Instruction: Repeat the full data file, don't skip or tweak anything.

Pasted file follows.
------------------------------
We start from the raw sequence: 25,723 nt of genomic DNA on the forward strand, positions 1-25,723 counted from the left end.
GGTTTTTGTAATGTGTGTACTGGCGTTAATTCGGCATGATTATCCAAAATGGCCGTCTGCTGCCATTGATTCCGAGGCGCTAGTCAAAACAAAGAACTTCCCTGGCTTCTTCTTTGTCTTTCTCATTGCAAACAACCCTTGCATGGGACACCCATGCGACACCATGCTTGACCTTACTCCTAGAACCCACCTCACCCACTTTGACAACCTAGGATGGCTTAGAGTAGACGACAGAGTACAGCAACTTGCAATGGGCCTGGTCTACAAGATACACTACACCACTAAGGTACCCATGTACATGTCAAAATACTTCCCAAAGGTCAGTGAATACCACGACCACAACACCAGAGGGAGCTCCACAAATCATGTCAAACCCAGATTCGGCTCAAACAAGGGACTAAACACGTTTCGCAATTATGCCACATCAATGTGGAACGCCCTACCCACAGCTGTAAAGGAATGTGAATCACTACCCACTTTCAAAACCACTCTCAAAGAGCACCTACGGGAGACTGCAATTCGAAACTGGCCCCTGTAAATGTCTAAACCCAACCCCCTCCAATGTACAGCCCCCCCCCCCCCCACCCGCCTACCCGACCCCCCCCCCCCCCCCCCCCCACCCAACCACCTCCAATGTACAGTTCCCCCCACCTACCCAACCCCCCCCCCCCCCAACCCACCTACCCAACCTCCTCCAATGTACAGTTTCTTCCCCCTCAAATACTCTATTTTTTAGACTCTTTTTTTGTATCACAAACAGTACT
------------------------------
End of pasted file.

We start from the raw sequence: 25,723 nt of genomic DNA on the forward strand, positions 1-25,723 counted from the left end.
GGTTTTTGTAATGTGTGTACTGGCGTTAATTCGGCATGATTATCCAAAATGGCCGTCTGCTGCCATTGATTCCGAGGCGCTAGTCAAAACAAAGAACTTCCCTGGCTTCTTCTTTGTCTTTCTCATTGCAAACAACCCTTGCATGGGACACCCATGCGACACCATGCTTGACCTTACTCCTAGAACCCACCTCACCCACTTTGACAACCTAGGATGGCTTAGAGTAGACGACAGAGTACAGCAACTTGCAATGGGCCTGGTCTACAAGATACACTACACCACTAAGGTACCCATGTACATGTCAAAATACTTCCCAAAGGTCAGTGAATACCACGACCACAACACCAGAGGGAGCTCCACAAATCATGTCAAACCCAGATTCGGCTCAAACAAGGGACTAAACACGTTTCGCAATTATGCCACATCAATGTGGAACGCCCTACCCACAGCTGTAAAGGAATGTGAATCACTACCCACTTTCAAAACCACTCTCAAAGAGCACCTACGGGAGACTGCAATTCGAAACTGGCCCCTGTAAATGTCTAAACCCAACCCCCTCCAATGTACAGCCCCCCCCCCCCCCACCCGCCTACCCGACCCCCCCCCCCCCCCCCCCCCACCCAACCACCTCCAATGTACAGTTCCCCCCACCTACCCAACCCCCCCCCCCCCCAACCCACCTACCCAACCTCCTCCAATGTACAGTTTCTTCCCCCTCAAATACTCTATTTTTTAGACTCTTTTTTTGTATCACAAACAGTACT